(Critical Survey of Literature, Revised Edition)

Early one morning Petit Jean stood in front of Dandin’s house while he complained about the sad state of affairs created by his master’s madness. Judge Dandin suddenly wanted to sit in judgment on his own family and to go to bed with his robes on. He had even ordered his rooster killed, saying that a defendant had bribed the bird to wake him up too late.

It was necessary for Leandre to have his father watched day and night, and this was the reason why Petit Jean could not sleep and was complaining. Leandre also insisted that Judge Dandin should not be allowed to go into court, but Dandin was constantly attempting to escape the watchfulness of his family in order to do so. When L’Intime and Petit Jean caught him trying to climb out the window, the noise awakened Leandre, who tried to persuade his father to go back into the house. Finally Petit Jean took Dandin into the house by force.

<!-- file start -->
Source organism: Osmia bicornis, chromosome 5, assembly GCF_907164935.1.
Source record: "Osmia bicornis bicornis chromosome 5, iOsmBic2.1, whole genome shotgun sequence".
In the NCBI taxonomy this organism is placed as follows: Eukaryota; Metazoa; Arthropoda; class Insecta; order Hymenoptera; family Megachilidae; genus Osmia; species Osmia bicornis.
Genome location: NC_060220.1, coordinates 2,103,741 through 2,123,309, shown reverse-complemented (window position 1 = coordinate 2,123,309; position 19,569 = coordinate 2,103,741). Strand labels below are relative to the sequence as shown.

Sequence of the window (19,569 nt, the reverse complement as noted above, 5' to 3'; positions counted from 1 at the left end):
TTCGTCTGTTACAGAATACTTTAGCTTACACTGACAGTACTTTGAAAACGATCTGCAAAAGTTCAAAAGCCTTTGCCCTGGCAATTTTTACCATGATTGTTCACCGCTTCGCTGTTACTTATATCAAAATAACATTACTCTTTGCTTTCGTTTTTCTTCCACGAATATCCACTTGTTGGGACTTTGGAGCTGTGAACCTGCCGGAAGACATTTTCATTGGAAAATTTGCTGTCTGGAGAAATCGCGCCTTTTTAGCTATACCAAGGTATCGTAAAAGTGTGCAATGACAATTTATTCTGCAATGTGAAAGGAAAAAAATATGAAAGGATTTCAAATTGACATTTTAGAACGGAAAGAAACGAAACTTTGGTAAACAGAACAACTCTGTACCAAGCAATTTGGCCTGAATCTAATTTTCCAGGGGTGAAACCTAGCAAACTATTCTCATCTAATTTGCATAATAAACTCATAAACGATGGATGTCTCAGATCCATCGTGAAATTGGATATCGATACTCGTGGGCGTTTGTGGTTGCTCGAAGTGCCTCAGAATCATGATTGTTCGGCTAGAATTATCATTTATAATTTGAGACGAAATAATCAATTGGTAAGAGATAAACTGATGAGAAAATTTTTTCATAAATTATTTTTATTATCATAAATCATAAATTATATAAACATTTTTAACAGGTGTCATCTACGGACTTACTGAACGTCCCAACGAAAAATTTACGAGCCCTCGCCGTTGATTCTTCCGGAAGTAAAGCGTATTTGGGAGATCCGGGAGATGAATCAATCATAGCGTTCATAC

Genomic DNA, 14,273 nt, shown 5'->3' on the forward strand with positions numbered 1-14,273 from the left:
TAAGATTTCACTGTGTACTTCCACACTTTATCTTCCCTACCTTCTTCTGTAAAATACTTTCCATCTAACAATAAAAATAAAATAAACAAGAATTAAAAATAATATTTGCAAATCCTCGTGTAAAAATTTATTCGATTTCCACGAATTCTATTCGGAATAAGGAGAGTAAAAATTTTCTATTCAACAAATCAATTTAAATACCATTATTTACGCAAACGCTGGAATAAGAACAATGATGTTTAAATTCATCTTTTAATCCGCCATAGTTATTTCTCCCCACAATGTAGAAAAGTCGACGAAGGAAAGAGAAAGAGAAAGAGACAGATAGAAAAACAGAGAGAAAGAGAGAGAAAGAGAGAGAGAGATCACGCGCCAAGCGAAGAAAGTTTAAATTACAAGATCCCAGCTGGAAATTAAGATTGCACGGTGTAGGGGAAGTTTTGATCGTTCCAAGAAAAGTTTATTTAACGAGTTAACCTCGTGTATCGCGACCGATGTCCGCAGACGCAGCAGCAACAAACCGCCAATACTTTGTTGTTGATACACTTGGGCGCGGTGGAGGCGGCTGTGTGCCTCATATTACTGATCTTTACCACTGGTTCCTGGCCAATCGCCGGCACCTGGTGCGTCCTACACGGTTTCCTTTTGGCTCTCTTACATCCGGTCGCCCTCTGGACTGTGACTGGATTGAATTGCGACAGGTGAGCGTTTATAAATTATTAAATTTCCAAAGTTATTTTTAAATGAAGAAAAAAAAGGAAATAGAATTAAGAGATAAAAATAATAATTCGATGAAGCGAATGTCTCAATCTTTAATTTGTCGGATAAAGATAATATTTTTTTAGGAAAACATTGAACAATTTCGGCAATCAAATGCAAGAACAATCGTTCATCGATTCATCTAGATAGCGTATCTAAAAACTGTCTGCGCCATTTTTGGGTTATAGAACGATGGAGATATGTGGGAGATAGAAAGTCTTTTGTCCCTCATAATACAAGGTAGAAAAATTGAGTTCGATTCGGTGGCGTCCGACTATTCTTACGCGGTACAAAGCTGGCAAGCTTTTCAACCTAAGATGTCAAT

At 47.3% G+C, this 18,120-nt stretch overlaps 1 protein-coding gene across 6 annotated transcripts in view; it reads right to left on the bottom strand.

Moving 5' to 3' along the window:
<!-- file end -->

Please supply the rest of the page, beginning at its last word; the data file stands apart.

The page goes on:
Leandre confessed to L’Intime his wish to have a note delivered to Isabelle, daughter of their neighbor, Chicanneau, and L’Intime promised to help him. At that moment Chicanneau arrived and insisted on seeing Dandin about one of his trials; the bourgeois was constantly engaged in lawsuits. Petit Jean firmly refused to let him enter. During the argument La Comtesse arrived; she also was always suing someone. Chicanneau tried to advise her about one of her lawsuits. When she misunderstood him and they began to quarrel, both asked Petit Jean to act as a witness. He tried his best to pacify them.

In order to deliver the note to Isabelle, L’Intime disguised himself as a process server and insisted that Leandre dress as a police commissioner....

(The entire section is 679 words.)